Introduction: Malawi provides subsidies on fertilizer and improved seeds under the Farm Input Subsidy Programme (FISP) to resource-constrained smallholder farmers. This is considered to have contributed to achieving national maize self-sufficiency. However, critics point to nutritional consequences of diets that continue to be dominated by maize, which lacks essential nutrients. Relatedly, nutrition indicators for Malawi are below global standards: 37% of under-five children are stunted, presenting developmental consequences. The FISP package has included provisions for legumes, as well as maize, in recent years. Accordingly, legume production has risen, but it is unknown whether such increases have resulted in increased dietary diversity (DD).
Methods: This study uses Integrated Household Panel Surveys data, collected by Malawi’s National Statistical Office with support from the World Bank as part of the Living Standards Measurement Surveys. This is nationally-representative data collected from a sample of randomly selected households across the country. Data used here were from 2013 and 2016, to estimate Panel Poisson Regressions undertaken to investigate whether redemption of legume coupons is associated with dietary diversity. We removed outlier observations from the data and obtained a usable sample of 1,980 observations. To improve accuracy of estimates, bootstrap estimation with 50 replications was conducted. Robust standard errors accounting for any heterogeneity in the data were obtained. The model presented below was estimated:
γ_it = α_0+δ_t+β_i (〖FISP〗_i )+X_it+ε_it
where, i individual Household, t season of survey (2013 and 2016); γ_it outcome of interest (Dietary Diversity defined as count of food groups consumed); δ_t is season when consumption module was administered; 〖FISP〗_i defined as a dummy variable whether household redeemed legume coupon; alternative definition as in receipt of any subsidized coupon is also used; X_it other control variables (socioeconomic factors, market participation, wealth, demographic factors). We also used descriptive analysis to determine emerging patterns of dietary diversity across seasons.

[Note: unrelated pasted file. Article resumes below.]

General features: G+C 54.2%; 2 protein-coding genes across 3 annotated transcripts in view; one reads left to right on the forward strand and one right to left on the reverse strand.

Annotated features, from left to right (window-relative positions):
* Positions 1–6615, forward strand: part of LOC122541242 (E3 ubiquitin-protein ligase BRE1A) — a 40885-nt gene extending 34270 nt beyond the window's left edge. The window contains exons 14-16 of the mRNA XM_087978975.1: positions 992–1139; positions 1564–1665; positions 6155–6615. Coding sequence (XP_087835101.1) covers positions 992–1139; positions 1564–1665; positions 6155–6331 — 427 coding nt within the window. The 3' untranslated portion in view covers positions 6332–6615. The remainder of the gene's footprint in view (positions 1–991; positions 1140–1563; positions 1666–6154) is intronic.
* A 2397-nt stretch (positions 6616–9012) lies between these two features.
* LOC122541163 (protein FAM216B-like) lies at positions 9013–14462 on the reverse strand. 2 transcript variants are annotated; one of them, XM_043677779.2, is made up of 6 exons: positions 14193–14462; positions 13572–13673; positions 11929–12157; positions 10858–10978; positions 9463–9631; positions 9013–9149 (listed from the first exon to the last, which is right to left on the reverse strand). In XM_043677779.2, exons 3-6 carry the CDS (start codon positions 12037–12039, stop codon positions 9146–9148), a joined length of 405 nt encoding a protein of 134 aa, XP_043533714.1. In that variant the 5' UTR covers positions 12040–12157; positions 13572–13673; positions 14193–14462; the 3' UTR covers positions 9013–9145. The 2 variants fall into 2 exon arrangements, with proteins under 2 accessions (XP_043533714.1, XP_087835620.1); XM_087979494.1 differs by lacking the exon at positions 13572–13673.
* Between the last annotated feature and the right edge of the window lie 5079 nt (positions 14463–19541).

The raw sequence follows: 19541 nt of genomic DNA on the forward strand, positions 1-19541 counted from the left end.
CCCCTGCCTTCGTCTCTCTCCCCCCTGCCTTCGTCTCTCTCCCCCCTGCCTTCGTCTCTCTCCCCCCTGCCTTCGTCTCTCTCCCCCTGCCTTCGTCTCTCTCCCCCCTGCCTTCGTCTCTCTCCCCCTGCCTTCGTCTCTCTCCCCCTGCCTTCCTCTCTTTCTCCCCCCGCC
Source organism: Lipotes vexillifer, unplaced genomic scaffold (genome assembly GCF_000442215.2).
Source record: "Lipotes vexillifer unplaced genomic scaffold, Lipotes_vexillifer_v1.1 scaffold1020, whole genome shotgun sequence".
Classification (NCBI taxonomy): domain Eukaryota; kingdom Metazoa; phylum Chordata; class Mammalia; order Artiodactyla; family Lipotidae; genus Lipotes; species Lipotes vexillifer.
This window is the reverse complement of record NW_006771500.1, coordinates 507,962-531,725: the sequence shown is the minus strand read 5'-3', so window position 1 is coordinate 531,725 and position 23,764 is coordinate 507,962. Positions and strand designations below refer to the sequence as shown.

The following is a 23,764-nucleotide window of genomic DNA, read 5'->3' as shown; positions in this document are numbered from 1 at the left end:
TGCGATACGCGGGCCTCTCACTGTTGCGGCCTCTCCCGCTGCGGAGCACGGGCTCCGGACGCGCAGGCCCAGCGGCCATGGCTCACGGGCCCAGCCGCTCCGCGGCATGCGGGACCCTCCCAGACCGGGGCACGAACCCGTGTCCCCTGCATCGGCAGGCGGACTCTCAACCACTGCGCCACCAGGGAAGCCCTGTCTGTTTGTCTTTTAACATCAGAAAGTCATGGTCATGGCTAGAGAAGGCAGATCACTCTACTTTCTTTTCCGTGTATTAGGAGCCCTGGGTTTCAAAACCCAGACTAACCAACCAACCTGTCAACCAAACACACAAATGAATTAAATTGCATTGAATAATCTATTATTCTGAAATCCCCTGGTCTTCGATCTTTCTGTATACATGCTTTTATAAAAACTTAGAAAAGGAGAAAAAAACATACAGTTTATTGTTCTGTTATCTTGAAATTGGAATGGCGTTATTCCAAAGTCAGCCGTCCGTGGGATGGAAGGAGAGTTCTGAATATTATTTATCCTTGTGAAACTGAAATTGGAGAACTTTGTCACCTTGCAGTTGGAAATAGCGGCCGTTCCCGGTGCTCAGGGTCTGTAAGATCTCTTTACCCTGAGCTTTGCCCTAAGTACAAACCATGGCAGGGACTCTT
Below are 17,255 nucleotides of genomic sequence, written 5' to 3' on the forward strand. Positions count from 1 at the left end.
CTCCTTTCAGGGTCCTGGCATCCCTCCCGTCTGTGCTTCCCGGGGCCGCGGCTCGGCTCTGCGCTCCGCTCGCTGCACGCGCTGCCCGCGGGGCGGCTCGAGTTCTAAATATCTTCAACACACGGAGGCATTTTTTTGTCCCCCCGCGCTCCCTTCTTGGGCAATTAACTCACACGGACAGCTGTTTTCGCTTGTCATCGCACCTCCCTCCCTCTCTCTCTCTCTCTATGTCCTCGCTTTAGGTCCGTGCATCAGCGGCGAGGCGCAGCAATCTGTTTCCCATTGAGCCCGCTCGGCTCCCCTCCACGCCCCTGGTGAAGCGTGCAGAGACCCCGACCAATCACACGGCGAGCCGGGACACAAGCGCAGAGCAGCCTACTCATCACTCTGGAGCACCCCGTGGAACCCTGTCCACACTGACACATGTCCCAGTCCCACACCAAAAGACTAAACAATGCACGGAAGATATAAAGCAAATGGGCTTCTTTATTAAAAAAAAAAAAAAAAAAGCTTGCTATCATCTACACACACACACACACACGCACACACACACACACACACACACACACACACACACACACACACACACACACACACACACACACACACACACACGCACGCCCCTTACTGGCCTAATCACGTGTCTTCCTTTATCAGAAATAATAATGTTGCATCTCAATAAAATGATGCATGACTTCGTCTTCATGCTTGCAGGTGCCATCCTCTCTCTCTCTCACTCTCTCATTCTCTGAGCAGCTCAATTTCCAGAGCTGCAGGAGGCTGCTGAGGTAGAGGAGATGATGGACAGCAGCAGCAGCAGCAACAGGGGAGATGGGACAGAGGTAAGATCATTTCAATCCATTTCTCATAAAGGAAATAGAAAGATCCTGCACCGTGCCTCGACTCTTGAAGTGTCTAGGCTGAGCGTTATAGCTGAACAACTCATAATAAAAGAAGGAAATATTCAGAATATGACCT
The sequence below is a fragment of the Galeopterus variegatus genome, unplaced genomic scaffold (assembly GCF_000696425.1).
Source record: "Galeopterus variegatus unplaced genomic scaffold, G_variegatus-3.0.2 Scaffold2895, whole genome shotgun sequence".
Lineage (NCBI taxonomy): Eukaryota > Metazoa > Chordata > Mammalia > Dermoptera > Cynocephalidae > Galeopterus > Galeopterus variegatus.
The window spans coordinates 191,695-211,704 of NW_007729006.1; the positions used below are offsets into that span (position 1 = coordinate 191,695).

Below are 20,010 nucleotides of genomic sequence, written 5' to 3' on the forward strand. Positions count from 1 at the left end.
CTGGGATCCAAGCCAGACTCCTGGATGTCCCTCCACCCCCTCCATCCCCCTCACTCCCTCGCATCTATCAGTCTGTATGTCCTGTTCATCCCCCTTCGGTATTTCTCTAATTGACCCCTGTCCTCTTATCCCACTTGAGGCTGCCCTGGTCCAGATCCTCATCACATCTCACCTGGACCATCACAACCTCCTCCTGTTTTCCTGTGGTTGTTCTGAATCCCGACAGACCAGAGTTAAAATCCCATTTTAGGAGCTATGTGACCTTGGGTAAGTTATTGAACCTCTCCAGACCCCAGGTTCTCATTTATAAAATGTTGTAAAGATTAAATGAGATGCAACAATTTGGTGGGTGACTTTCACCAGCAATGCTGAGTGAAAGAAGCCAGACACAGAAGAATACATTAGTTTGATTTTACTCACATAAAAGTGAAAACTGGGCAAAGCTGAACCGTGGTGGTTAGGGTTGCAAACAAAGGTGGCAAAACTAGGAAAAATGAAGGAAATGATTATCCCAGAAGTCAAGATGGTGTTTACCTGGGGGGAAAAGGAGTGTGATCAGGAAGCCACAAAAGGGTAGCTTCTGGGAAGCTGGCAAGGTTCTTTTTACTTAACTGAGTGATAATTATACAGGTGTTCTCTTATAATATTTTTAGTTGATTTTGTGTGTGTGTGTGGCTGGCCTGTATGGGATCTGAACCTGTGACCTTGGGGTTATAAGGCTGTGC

Findings: Redemption of legume coupons influences dietary diversity: While receipt of any subsidy coupon was not associated with dietary diversity, redemption of the legume coupon was positively and significantly associated with DD. Households that redeemed legume coupons are expected to have one additional food group in their DD. Household wealth drives dietary diversity: As in previous studies, we found a significant positive association between household wealth and DD, with durable assets being more prominent (17.9 percent increase in number of food groups consumed) than ownership of livestock (2.5 percent) in increasing DD. Poverty was associated with lower DD at household level. Market participation affords dietary diversity: Some types of market participation were associated with dietary diversity. Results show sale of maize was positively associated with DD, whilst the sale of legumes was not. Overall, however, crop sales value was associated with higher DD. Seasonal variation affects dietary diversity: Accounting for seasonality, we found households consumed fewer food groups during lean seasons, with precarious falls in consumption of food in the ‘meat,’ ‘eggs,’ ‘milk,’ and ‘legumes, nuts, & pulses’ food groups. Households interviewed in post-harvest and planting seasons experienced higher DD relative to those interviewed in lean period.
Conclusions: Farming systems in Malawi dominated by maize production are supported with government input subsidies, which translates into consumption of calorie-dense foods associated with nutrient deficiencies. Since 2009, legumes are subsidized to diversify production and consumption of foods available. Panel Poisson Regression results from nationally-representative data point to relevance of input subsidies, especially redemption of legume coupons, in facilitating access to diversified diets. This suggests the importance of addressing varied availability of legume seeds in FISP markets and scaling up the legume component of FISP, which has been declining from 2.8 MT in 2014/15 farming year to 1000 MT in 2017/18.